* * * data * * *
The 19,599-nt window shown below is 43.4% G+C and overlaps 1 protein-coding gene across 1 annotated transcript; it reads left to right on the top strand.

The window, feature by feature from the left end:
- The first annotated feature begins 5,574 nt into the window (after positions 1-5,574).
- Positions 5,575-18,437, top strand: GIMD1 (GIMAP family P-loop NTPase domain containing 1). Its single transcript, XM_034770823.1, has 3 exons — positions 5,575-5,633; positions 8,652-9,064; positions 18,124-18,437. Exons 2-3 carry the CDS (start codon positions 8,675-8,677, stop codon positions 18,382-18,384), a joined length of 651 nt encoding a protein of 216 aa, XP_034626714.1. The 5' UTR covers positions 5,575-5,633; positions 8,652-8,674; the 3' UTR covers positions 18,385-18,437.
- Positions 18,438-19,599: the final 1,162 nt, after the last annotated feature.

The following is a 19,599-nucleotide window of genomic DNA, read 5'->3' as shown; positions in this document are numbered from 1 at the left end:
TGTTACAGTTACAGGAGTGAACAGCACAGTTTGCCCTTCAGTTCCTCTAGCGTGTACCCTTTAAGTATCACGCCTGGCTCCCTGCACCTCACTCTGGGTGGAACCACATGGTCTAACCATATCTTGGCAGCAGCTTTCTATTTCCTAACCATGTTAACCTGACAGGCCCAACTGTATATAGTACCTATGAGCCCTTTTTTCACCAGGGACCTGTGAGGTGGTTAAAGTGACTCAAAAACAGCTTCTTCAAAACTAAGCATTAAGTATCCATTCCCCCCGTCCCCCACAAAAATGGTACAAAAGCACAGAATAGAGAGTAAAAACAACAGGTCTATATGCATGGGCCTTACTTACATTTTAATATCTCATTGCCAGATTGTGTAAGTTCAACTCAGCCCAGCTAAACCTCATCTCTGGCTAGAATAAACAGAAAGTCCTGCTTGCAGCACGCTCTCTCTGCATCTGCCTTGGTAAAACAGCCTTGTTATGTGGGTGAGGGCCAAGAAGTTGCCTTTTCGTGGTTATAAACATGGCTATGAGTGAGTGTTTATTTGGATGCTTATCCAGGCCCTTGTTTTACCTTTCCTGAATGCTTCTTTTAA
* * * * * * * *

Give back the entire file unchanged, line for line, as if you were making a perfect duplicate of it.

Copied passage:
The 19,599-nt window shown below is 43.4% G+C and overlaps 1 protein-coding gene across 1 annotated transcript; it reads left to right on the top strand.

The window, feature by feature from the left end:
- The first annotated feature begins 5,574 nt into the window (after positions 1-5,574).
- Positions 5,575-18,437, top strand: GIMD1 (GIMAP family P-loop NTPase domain containing 1). Its single transcript, XM_034770823.1, has 3 exons — positions 5,575-5,633; positions 8,652-9,064; positions 18,124-18,437. Exons 2-3 carry the CDS (start codon positions 8,675-8,677, stop codon positions 18,382-18,384), a joined length of 651 nt encoding a protein of 216 aa, XP_034626714.1. The 5' UTR covers positions 5,575-5,633; positions 8,652-8,674; the 3' UTR covers positions 18,385-18,437.
- Positions 18,438-19,599: the final 1,162 nt, after the last annotated feature.

The following is a 19,599-nucleotide window of genomic DNA, read 5'->3' as shown; positions in this document are numbered from 1 at the left end:
TGTTACAGTTACAGGAGTGAACAGCACAGTTTGCCCTTCAGTTCCTCTAGCGTGTACCCTTTAAGTATCACGCCTGGCTCCCTGCACCTCACTCTGGGTGGAACCACATGGTCTAACCATATCTTGGCAGCAGCTTTCTATTTCCTAACCATGTTAACCTGACAGGCCCAACTGTATATAGTACCTATGAGCCCTTTTTTCACCAGGGACCTGTGAGGTGGTTAAAGTGACTCAAAAACAGCTTCTTCAAAACTAAGCATTAAGTATCCATTCCCCCCGTCCCCCACAAAAATGGTACAAAAGCACAGAATAGAGAGTAAAAACAACAGGTCTATATGCATGGGCCTTACTTACATTTTAATATCTCATTGCCAGATTGTGTAAGTTCAACTCAGCCCAGCTAAACCTCATCTCTGGCTAGAATAAACAGAAAGTCCTGCTTGCAGCACGCTCTCTCTGCATCTGCCTTGGTAAAACAGCCTTGTTATGTGGGTGAGGGCCAAGAAGTTGCCTTTTCGTGGTTATAAACATGGCTATGAGTGAGTGTTTATTTGGATGCTTATCCAGGCCCTTGTTTTACCTTTCCTGAATGCTTCTTTTAA